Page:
To examine the empirical validity of this conjecture, we re-run regressions (1) and (2) but replace the realized GDP growth and inflation by their SPF forecasts on the left hand side. As can be seen in Table 1, a different result emerges from this exercise. For example, the third panel of the table shows that using yield curve regressors alone, we can explain of the variations in the median SPF forecasts of next-period real GDP growth, much higher than the proportion explained when predicting realized real GDP growth. This is not surprising given that expectations contain less noises. More encouragingly, however, this number is also higher than the proportion explained in a regression of future SPF forecasts of real GDP growth on lagged macro variables, which account for a slightly smaller of the observed variations in median SPF forecasts. Similarly, the last panel shows that the predictable proportion of the movement in SPF inflation forecasts goes down from around using macro variables to a lower yet still respectable using yield curve variables alone.

Overall, Table 1 seems to suggest that yield curve contains important information about investor expectations about future macro variables; however, such a link is shrouded by a time-varying relationship between realized macro variables and their expected future values. In the rest of this paper, we introduce time-varying coefficients to the perceived law of motion of the economy, taking seriously the restriction that any forecast generated by the model should be a reasonably good approximation to the true investor expectations, as measured by survey forecasts, and examine the pricing implications for longer-term fixed-income assets.

At each quarter , investors observe last quarter's real GDP growth rate, , last quarter's inflation, , the current 3-month nominal short rate, , where the subscript denotes quarter- values observed at quarter and reflects the time lag in macro data releases. At time , investors fit a VAR(2) to the vector of macro variables, , based on a rolling sample of 40 quarters:

Investors update their VAR estimates in two steps. In the first step, they estimate the long-run mean of each variable as a discounted weighted average based on the rolling sample

where the gain parameter, , controls how aggressively the past history is discounted when forming the mean estimates. In the rest of the analysis we fix the gain parameter at .Let be the extended state space and rewrite the VAR in the companion form in the usual way as

whereWe assume that investors form expectations of future realizations of the macro variables based on current parameter estimates:

(5) |

where selects current macro variables and is an expectation operator based on the assumption that current parameter estimates are the true parameters. In other words, although investors are fully aware that their parameter estimates might change when new data arrives in the future, at each point in time they act as if current estimates will persist in the future, ignoring parameter uncertainties. In agreement with Sargent (1999) and others, we view this assumption of "anticipated utility" as a good approximation to how investors actually behave in the real world.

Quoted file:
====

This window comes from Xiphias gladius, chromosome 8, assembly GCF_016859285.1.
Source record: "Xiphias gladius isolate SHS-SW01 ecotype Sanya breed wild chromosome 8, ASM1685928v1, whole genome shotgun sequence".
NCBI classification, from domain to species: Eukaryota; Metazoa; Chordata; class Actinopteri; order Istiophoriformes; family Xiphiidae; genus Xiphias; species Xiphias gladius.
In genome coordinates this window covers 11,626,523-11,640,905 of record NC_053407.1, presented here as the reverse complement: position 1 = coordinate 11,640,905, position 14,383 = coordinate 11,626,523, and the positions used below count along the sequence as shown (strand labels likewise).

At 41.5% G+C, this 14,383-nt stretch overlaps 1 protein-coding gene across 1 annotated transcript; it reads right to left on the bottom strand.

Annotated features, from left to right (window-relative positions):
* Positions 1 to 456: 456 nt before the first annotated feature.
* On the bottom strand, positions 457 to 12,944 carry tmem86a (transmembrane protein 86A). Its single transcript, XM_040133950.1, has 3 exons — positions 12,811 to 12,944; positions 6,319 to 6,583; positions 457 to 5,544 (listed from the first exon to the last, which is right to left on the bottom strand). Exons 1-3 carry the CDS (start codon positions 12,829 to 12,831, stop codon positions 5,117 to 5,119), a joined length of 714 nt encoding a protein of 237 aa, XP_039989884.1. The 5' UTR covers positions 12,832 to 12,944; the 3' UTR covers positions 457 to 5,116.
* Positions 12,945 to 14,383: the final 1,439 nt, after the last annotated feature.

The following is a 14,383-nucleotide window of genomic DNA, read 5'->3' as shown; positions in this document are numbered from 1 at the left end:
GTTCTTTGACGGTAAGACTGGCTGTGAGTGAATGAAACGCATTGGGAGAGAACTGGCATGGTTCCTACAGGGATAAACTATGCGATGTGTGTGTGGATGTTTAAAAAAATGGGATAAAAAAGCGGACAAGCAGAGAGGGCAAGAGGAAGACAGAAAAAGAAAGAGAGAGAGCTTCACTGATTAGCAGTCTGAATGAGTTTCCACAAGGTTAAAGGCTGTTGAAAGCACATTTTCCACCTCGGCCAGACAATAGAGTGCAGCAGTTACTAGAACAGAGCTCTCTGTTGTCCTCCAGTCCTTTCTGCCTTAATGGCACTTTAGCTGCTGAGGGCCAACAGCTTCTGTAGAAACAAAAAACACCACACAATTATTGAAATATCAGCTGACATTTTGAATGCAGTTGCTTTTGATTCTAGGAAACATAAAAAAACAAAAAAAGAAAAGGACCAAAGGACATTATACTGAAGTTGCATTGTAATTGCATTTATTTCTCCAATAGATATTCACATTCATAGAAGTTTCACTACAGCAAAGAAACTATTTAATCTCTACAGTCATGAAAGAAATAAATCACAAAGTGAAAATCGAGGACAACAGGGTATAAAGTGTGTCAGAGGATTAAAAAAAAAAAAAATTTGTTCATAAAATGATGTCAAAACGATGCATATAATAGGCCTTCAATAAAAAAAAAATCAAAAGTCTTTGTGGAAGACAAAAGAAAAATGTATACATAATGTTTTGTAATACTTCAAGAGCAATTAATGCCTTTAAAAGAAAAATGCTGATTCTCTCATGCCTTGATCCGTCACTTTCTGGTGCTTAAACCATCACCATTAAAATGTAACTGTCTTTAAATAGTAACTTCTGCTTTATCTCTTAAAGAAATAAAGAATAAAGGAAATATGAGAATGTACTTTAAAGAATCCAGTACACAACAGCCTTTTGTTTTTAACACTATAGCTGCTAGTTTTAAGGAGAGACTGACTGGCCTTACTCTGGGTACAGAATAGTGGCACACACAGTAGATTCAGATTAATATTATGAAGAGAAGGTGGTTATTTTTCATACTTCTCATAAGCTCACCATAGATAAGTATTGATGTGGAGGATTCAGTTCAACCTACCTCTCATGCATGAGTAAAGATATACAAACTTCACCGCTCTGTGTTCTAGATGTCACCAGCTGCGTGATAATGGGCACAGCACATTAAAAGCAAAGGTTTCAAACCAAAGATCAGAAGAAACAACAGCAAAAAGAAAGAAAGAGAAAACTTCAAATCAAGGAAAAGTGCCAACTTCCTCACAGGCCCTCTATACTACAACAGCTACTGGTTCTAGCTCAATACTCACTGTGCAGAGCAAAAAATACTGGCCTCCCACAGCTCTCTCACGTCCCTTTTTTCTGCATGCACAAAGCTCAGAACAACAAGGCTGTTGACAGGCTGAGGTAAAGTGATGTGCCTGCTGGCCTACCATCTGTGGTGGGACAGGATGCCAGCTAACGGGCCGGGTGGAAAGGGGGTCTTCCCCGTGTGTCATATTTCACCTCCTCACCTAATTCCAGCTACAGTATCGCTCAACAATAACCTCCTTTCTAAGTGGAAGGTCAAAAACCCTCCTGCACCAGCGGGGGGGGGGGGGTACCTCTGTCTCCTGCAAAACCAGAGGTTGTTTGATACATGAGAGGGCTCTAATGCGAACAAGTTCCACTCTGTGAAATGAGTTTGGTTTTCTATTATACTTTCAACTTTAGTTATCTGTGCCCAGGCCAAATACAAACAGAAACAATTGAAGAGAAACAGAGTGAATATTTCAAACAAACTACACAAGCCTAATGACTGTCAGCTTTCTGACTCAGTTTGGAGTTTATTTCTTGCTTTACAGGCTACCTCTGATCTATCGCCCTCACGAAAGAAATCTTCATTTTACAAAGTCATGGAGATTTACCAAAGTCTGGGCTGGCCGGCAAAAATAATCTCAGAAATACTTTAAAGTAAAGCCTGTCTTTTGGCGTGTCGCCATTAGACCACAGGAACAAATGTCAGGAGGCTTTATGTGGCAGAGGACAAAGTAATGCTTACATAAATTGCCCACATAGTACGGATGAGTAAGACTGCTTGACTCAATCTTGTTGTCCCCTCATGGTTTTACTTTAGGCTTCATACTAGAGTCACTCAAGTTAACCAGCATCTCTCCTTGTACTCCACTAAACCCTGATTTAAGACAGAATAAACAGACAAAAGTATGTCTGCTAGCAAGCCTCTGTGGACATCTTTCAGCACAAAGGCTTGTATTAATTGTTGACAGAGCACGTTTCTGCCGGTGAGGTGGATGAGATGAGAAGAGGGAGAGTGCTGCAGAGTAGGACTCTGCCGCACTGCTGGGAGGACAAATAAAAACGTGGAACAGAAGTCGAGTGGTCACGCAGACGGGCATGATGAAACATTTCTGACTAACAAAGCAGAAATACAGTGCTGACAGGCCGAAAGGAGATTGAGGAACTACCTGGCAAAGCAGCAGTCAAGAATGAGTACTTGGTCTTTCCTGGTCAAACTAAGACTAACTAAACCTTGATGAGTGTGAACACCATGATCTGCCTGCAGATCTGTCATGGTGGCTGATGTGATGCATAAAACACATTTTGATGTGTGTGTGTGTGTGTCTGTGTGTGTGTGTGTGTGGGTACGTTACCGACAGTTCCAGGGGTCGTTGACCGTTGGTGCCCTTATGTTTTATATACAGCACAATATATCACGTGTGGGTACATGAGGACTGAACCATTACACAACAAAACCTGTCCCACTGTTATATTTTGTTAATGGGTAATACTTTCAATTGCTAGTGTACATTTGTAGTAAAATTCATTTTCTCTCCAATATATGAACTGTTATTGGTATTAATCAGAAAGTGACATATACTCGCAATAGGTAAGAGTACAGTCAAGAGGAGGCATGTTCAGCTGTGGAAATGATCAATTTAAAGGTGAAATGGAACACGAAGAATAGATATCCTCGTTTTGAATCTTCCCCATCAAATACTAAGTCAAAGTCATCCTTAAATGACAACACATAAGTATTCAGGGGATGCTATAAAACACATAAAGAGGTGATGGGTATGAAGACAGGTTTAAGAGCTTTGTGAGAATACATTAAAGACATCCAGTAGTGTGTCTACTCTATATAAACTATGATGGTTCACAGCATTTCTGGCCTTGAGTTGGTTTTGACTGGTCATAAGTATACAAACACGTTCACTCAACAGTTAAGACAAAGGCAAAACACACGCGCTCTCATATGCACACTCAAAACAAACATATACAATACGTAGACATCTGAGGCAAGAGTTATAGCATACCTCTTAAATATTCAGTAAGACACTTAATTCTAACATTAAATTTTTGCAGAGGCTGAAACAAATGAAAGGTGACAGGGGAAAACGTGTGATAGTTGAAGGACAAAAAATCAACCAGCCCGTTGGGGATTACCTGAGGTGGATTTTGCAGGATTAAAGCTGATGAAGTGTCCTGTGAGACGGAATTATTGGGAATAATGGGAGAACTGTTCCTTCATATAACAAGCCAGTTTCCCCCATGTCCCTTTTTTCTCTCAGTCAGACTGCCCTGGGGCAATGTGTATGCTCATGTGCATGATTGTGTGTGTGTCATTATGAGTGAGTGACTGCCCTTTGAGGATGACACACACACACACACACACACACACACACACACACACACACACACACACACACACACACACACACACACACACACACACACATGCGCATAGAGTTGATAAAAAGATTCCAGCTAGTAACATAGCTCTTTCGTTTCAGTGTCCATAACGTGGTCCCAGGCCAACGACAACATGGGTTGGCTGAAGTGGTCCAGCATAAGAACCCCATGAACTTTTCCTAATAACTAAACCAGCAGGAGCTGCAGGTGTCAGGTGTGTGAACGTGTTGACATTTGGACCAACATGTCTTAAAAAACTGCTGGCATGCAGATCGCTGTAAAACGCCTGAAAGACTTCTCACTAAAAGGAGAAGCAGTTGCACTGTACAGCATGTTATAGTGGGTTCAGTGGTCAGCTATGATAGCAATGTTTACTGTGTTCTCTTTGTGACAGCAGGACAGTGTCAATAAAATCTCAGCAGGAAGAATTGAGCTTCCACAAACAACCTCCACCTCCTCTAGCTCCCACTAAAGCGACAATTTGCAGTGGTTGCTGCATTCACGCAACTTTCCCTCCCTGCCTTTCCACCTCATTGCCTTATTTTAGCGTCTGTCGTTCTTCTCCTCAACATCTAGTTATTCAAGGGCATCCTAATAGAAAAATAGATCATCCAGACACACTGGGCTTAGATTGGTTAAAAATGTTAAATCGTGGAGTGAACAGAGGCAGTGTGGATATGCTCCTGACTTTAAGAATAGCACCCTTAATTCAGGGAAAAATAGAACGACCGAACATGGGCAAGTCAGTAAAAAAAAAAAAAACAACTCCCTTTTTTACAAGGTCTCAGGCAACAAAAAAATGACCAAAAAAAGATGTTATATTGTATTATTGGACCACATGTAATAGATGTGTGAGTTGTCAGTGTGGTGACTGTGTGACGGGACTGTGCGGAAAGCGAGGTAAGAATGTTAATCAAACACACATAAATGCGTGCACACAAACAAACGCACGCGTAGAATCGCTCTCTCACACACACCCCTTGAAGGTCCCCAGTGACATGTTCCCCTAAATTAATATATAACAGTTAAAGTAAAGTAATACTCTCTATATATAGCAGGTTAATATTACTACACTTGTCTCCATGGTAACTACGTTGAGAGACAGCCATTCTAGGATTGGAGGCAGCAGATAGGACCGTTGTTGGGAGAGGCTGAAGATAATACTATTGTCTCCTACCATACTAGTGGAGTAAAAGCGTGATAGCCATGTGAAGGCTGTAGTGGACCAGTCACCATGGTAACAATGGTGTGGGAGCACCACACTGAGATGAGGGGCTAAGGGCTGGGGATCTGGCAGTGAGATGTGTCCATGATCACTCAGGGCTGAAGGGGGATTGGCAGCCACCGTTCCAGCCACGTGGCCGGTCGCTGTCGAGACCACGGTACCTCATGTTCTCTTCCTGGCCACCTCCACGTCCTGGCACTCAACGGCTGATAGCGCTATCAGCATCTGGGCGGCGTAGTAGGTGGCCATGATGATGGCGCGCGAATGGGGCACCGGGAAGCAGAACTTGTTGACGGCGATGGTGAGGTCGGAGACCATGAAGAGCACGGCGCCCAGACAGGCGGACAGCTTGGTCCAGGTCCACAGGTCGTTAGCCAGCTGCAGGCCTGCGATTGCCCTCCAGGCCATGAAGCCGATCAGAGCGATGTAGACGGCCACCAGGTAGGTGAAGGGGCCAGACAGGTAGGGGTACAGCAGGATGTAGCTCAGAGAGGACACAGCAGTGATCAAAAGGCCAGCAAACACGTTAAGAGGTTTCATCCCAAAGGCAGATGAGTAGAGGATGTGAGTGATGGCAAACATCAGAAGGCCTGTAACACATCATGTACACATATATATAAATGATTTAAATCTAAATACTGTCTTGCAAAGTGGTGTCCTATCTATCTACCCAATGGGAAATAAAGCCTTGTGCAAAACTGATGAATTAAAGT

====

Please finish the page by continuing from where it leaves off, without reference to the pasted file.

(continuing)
3.2 Term Structure

The nominal short rate is given by , where is a selecting vector. Agents observe current level of the short rate; their expectations about future short rates, on the other hand, depend on the current state variables as well as current parameter estimates.

The log nominal pricing kernel is specified in the usual fashion as

(6) |

where is the nominal price of risk and is a function of expected next-period macro variables, . More specifically, the nominal price of risk is given by

(7) |

Two things are worth noting here. First, our price of risk loads on both lags of the macro variables albeit in a restricted fashion. This contrasts with the usual practice in the macro term structure literature of restricting the price of risk to load on current-period variables only.

Given time- VAR estimates, it is straightforward to show that the price of an -period nominal bond is an exponential affine function of the state variables with time-varying coefficients:

(8) |

where and follow recursive equations

with initial conditions and . Bond yields are therefore also affine functions of the state variables

with coefficients and

We also estimate some alternative models where the term structure is driven by one additional latent factor, , which is assumed to be conditionally uncorrelated with the macro factors and follows the process

where is distributed standard normal and uncorrelated with at all lags. In this case the prices of risk are parameterized asThe price of risk parameters associated with shocks to the latent factor, , and , are unidentified using nominal bond yields only, as the nominal short rate and hence the entire nominal yield curve are not exposed to risks associated with . We therefore set those parameters to zeros. In contrast, controls how the latent factor affects nominal bond pricing by influencing risk loadings on macro factors and can be identified from excess bond returns. In other words, the latent factor in this economy is purely a price of risk factor and only influence bond yields through the term premium component. Bond pricing in this framework is similar to that in the standard model and is outlined in the appendix.